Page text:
MO - Judge rules against archbishop

MO - Judge rules against archbishop

And new allegations made in clergy sex case

Amended lawsuit includes alarming details

A second top archdiocesan staffer is named

Carlson intended to foil civil lawsuit, it says


Holding signs and childhood photos at a sidewalk news conference, clergy sex abuse victims and their supporters will announce that a judge is letting a high profile clergy sex abuse case - charging recent child sex crimes and cover ups by Catholic officials - move ahead. They will also disclose that “disturbing” new details about the case are filed in a new court filing, including

--20 new paragraphs about the abuse and top church officials involvement in it,

--a new “count” or charge against St. Louis’ archbishop (“spoilation”), and

--the name of a new bishop – not linked to the case before – who sent the priest to the victim.

It also includes new allegations, not made before, including that Archbishop Robert Carlson

--called the accused priest “often while the priest was in the victim’s home,”

--gave the accused priest permission to perform mass at the victim’s home,

--received a complaint that the accused was babysitting the victim’s siblings,

--ordered a church investigation into the complaint,

--told the priest to stay away from the family “until the investigation cleared him,”

--intentionally tried to “disrupt or defeat” a potential lawsuit, and

--“chose to avoid controversy” and "the result was harm to the victim."


TODAY, Thursday, November 21 at 2:30 pm


On the sidewalk in front of the “new” Cathedral at 4431 Lindell (at Newstead) in the CWE


Four to five people who are concerned Catholics or members of a support group called SNAP (the Survivors Network of those Abused by Priests)


Earlier this month, Archbishop Robert Carlson tried to have one of the most shocking clergy sex abuse and cover ups lawsuits tossed out of court. But on Tuesday, in a two page order, Judge Chris Kunza Mennemeyer decided that the case will go forward. It involves repeated child sex crimes against a teenager (as recently as last year) by a cleric very close to Carlson, Fr. Joseph Jiang.

Now, that lawsuit has been amended to include new charges and some unusual details, including that Bishop Robert Herman instructed Fr. Jiang to go to plaintiff’s home to pray over the family. (Herman has never been named in connection to this suit before.)

The amended suit also accuses Carlson of intentionally trying to “disrupt or defeat” a potential lawsuit by trying to get the victim’s parents to give him a $20,000 check that Fr. Jiang had left them. (Carlson’s move indicates “fraud and a desire to suppress the truth,” the suit says.)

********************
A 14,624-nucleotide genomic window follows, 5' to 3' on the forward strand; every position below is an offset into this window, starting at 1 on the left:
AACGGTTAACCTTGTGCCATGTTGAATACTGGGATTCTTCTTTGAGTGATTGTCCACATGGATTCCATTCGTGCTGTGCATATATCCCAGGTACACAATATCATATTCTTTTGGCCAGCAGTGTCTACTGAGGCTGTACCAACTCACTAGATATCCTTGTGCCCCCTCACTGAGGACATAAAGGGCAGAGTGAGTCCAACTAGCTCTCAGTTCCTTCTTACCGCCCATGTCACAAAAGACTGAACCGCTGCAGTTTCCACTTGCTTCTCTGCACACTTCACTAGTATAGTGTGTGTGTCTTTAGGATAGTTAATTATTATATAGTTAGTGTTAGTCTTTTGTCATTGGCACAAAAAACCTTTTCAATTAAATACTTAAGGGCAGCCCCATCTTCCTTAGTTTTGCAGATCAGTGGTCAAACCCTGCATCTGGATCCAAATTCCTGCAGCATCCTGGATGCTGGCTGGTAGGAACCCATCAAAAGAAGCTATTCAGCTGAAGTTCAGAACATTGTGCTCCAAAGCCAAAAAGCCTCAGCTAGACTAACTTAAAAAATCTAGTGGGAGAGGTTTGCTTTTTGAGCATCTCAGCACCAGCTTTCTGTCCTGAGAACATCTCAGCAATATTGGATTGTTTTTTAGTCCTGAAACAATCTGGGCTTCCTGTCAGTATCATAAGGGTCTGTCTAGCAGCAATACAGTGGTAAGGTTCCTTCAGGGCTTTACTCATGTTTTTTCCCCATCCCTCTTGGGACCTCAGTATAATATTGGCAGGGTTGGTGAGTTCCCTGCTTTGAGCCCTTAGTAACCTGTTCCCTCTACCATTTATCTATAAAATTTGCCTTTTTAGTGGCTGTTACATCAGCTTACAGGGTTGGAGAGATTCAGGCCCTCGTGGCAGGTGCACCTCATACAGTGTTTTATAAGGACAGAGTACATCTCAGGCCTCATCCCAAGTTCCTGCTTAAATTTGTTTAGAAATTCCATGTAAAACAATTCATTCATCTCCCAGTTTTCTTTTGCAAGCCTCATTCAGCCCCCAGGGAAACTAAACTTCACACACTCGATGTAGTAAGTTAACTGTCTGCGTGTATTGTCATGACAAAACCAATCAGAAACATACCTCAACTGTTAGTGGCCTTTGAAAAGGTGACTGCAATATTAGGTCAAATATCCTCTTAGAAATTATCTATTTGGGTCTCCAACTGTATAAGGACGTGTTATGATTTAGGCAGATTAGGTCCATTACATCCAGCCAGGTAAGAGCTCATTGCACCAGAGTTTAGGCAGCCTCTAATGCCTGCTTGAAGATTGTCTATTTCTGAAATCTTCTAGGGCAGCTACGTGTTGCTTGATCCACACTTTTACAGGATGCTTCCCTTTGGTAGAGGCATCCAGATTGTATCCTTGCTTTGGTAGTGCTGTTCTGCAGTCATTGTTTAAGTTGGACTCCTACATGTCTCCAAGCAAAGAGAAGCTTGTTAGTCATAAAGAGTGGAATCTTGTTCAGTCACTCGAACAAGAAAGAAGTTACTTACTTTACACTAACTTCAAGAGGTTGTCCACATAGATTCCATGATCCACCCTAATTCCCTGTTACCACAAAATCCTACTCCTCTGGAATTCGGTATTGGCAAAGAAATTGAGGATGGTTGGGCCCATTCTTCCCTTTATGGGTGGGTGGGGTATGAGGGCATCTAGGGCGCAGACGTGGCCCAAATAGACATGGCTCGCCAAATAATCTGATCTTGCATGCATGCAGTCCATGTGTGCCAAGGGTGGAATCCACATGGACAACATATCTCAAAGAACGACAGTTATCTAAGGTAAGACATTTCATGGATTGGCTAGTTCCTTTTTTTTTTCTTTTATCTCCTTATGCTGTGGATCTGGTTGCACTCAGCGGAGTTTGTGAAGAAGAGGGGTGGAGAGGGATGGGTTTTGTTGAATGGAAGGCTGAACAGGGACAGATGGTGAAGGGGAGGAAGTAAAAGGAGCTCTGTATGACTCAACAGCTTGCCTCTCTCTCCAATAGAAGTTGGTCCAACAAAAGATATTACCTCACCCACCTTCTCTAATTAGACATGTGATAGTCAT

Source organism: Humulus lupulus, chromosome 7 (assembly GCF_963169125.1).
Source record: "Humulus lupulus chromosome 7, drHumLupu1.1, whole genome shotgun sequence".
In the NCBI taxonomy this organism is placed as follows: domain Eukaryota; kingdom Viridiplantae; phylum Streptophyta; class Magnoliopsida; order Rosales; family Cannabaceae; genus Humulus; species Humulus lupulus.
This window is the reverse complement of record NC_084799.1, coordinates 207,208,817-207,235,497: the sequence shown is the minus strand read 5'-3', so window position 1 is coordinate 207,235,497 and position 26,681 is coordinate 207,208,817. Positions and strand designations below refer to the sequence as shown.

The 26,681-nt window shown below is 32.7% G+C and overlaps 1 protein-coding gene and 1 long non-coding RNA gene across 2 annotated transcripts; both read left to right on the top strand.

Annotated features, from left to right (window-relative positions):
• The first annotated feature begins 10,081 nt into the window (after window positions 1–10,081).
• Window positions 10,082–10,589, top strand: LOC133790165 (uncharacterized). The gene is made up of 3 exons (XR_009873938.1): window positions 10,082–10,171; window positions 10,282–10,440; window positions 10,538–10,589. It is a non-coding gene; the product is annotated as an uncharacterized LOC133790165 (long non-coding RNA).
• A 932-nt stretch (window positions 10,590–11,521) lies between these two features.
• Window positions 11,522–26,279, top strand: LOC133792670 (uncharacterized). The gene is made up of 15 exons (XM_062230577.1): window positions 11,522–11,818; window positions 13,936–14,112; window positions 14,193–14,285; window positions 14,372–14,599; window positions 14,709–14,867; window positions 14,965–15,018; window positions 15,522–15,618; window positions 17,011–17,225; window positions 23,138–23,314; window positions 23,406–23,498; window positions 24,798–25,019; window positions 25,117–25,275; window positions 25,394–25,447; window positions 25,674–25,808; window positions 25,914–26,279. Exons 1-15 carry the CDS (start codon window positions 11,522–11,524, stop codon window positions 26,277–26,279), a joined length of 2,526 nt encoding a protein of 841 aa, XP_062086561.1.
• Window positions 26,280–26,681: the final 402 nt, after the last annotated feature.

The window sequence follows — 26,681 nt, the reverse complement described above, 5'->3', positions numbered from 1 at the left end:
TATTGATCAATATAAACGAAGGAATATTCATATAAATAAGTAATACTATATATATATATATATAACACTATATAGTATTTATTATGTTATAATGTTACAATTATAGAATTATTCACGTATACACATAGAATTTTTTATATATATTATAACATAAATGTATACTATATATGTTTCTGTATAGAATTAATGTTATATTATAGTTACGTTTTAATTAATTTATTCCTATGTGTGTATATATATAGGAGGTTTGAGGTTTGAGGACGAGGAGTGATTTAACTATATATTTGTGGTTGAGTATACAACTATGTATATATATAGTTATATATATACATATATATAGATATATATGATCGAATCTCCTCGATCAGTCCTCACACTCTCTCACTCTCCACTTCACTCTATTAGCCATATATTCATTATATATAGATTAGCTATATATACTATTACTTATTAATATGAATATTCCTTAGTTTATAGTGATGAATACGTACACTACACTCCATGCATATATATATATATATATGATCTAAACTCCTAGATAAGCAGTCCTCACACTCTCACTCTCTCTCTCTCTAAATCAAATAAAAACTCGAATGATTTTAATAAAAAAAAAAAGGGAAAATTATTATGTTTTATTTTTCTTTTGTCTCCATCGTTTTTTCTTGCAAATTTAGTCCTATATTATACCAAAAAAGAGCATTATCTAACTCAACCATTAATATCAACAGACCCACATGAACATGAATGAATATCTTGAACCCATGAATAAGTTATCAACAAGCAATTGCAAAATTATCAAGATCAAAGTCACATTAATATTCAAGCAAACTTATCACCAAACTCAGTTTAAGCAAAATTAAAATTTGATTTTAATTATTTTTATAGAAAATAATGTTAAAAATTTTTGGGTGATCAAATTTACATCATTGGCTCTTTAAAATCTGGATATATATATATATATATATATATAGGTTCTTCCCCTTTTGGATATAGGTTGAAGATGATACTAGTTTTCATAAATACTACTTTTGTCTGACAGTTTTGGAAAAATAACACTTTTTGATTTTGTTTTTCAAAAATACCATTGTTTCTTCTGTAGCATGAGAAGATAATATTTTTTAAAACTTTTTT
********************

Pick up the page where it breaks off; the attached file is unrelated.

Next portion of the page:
Other new information and/or charges include that Fr. Jiang

--performed confession in the alleged victim’s bedroom,

--“committed the crime of child enticement,” and

--“used other items provided by the archdiocese during his manipulation of plaintiffs” including his Bible and clerical garb.

Fr. Jiang also faces criminal charges.

Bishop Herman is the fourth high-ranking archdiocesan staffer linked to the Jiang case. The others are Carlson, Deacon Phil Hengen and Msgr. Joseph Pins.

(Hengen was deposed by prosecutors because he reportedly contacted the parents after Fr. Jiang had admitted abusing their daughter. Pins reportedly spoke with  Jiang about a re-assignment when Jiang stayed away from the family for a few months after the girl’s parents told her that the priest was being “too affectionate and too touchy” with her.)

The ties between Carlson and Jiang are close and unusual, SNAP says. In 1983, Carlson was appointed auxiliary bishop of St. Paul and Minneapolis, where Jiang  attended seminary. In 2004, Carlson was promoted to Saginaw’s bishop and brought Jiang with him. In 2009, Carlson was promoted to St. Louis’ archbishop and again brought Jiang with him. In May 2010 at the Cathedral, Carlson ordained Fr. Jiang a priest. (Before that, Jiang was a deacon at the Cathedral.) According to the suit, “Fr. Jiang lived in (Carlson’s) private residence in St. Louis and maintained a bedroom a few doors down from (Carlson’s).”

The original suit charged Carlson with knowing that Fr. Jiang “was dangerous to children before (the girl) was abused” and “supervising Jiang very closely” yet letting him have “unlimited access to (the girl).”

The original suit charged that Fr. Jiang with “regularly visited the (victim’s) home” in Lincoln County, “manipulating” her and “touching (her) breasts and genitals” and using “his hand to direct (her) hand onto his genitals” He reportedly told her to “dress more like a woman,” “used Scripture to convince” her that the abuse “was acceptable.” Jiang, the suit said, told the girl to set up a secret email account so they could communicate privately and “sent her (inappropriate) texts and emails.” (Prosecutors have some of those electronic communications in evidence for the criminal trial.)

The original 14 page suit was filed July 12 of this year in Lincoln County by attorneys Ken Chackes (314 369 3902, and Nicole Gorovsky (314 872 8420,

The prosecutors handling the criminal case are Casey Brooks and Leah Askey (636 528 8571). Fr. Jiang’s lawyer is Paul D’Agrosa (314 725 8019,

Jiang is around 30 years old and a native of China. Fr. Jiang’s photo, and links to articles about him, can be found at

The victim, who is anonymous, is still a teenager and comes from a devout Catholic family.

The amended complaint was filed because Carlson’s lawyers argued that the original one was not sufficiently detailed.


David Clohessy (314 566 9790,, Barbara Dorris (314 862 7688,


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